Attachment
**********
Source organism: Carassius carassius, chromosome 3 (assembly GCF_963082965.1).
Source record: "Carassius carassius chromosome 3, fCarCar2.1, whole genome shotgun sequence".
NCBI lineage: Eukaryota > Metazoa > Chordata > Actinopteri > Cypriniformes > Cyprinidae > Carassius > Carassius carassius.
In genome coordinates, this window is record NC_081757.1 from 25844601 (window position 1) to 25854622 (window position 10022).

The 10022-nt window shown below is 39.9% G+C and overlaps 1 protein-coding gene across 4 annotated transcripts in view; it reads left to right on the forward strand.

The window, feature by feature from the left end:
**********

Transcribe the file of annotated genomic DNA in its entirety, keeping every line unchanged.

Source organism: Carassius carassius, chromosome 3 (assembly GCF_963082965.1).
Source record: "Carassius carassius chromosome 3, fCarCar2.1, whole genome shotgun sequence".
NCBI lineage: Eukaryota > Metazoa > Chordata > Actinopteri > Cypriniformes > Cyprinidae > Carassius > Carassius carassius.
In genome coordinates, this window is record NC_081757.1 from 25844601 (window position 1) to 25854622 (window position 10022).

The 10022-nt window shown below is 39.9% G+C and overlaps 1 protein-coding gene across 4 annotated transcripts in view; it reads left to right on the forward strand.

The window, feature by feature from the left end: